The Student Services Finance Committee rejected the Latine Student Union’s request for General Student Services Fund status and heard Promoting Awareness, Victim Empowerment at the University of Wisconsin, also known as PAVE, budget proposal on Monday.

With six nays, three abstentions and one yes, the Latine Student Union failed to garner enough votes to meet the eligibility criteria for the General Student Service Fund. SSFC did not grant Latine Student Union, also known as LSU, General Student Services Fund status for the fiscal year 2023.

General Student Service Fund status, or GSSF, organizations are allowed to use supplies and salary funds as the means to disseminate their services and programming on campus. There are currently 15 student organizations with GSSF status for the 2021-22 academic year.

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“One of my concerns is that the programming offered is similar to the programming offered in other campus spaces,” Vice-Chair Rianna Mukherjee said on her decision to vote against giving the LSU General Student Services Fund status.

The LSU President Amari Rios and Treasurer Magdalena Guerrero presented LSU’s budget requests as a new General Student Services Fund applicant to the SSFC on Nov. 18.

The group requested a total salary of $24,187.50 for the LSU executive board members for the 2022-2023 year. The student organization also asked for funding for Día de los Muertos — a Day of the Dead celebration — and professional development workshops open to individuals outside UW’s community.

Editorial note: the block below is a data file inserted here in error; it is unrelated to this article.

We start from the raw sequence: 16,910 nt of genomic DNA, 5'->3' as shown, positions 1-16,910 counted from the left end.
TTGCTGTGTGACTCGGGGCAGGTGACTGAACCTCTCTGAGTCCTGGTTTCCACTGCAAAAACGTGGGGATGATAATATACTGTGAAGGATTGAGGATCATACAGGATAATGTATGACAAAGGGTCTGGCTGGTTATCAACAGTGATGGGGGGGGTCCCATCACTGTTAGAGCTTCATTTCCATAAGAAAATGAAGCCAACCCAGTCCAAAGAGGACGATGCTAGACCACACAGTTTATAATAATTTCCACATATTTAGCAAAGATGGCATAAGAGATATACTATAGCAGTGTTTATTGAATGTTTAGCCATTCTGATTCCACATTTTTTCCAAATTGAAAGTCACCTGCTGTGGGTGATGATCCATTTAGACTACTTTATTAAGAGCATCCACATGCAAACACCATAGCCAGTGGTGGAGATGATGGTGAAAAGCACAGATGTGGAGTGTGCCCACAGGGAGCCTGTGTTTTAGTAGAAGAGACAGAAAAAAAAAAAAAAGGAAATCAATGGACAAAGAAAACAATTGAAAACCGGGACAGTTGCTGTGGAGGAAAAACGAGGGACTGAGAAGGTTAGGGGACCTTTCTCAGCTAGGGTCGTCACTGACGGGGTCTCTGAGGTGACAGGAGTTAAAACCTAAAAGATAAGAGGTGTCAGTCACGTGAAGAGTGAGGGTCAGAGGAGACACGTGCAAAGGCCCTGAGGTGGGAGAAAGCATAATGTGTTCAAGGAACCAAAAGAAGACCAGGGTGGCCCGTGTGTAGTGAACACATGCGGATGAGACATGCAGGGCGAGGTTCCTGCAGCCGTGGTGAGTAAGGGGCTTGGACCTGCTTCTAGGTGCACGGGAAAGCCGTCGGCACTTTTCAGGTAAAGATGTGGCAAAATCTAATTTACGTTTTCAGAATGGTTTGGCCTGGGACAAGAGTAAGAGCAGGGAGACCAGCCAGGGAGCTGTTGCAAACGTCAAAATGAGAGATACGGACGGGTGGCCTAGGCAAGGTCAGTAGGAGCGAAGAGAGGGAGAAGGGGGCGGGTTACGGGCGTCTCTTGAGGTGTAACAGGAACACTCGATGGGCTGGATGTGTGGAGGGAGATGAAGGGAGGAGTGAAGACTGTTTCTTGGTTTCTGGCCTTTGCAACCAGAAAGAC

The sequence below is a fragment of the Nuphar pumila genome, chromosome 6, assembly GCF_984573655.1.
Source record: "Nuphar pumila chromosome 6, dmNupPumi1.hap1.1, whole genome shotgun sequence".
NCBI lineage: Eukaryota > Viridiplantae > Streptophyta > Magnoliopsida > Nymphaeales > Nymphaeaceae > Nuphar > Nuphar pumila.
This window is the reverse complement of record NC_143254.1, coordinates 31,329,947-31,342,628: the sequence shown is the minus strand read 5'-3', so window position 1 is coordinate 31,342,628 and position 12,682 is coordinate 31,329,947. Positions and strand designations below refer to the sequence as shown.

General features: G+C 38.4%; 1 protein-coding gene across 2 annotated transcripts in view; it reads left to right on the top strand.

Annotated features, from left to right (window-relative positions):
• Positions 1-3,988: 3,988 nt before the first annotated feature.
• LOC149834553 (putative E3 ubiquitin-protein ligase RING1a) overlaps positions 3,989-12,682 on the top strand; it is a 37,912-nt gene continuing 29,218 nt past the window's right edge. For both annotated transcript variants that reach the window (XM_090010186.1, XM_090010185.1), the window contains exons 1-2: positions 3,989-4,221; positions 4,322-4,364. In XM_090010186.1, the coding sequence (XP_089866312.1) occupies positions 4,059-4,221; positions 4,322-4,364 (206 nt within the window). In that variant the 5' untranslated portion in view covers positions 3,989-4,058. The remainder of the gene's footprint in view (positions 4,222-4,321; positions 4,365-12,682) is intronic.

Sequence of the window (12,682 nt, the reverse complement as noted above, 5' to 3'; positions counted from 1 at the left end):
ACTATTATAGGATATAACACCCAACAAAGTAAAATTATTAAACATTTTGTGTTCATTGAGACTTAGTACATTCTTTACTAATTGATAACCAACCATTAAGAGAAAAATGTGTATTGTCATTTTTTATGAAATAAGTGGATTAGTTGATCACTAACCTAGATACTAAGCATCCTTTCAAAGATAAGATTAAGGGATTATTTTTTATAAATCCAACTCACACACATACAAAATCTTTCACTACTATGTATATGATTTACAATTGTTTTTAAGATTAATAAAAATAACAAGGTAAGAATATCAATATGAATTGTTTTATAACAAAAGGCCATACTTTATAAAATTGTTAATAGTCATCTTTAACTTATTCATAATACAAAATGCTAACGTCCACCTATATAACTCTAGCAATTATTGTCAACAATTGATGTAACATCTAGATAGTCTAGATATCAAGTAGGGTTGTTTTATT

Representatives Mukherjee, Kevin Jacobson, Rachel Liang, Andrew Pietroske, Steven Shi, David Vargas and SSFC Sec. Erin Tritz made up the majority, which voted against LSU’s application. 

Later in the meeting, representatives from PAVE presented the organization’s budget to the committee. Chair Jessica Melnik and Office of Finance coordinator Anthony Chambers for a total of $73,079.50.

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Chambers emphasized the importance of analyzing budget returns from the two previous years in the context of the COVID-19 pandemic.

“For fiscal year 20, we returned 22.4% of our salaries. With the switch to virtual formatting, we had a lot less engagement from our staff members,” Chambers said. “Budget lines weren’t able to be spent as they were expected to.”

In the 2021 fiscal year, all of PAVE’s staff graduated, Chambers said, leaving one staff member total at the beginning of the year.

Chambers said PAVE wants to be conscious of the resources allocated and make sure it’s efficient and delivers programming that is the best use of resources for the student body.

With this goal in mind, the organization is changing its campus bus campaign, multicultural keynote speaker peer education and media advocacy and awareness speaker and reduced total salary budget.

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Representatives will meet after Thanksgiving break to vote on PAVE’s General Student Services Fund eligibility for the fiscal year 2023.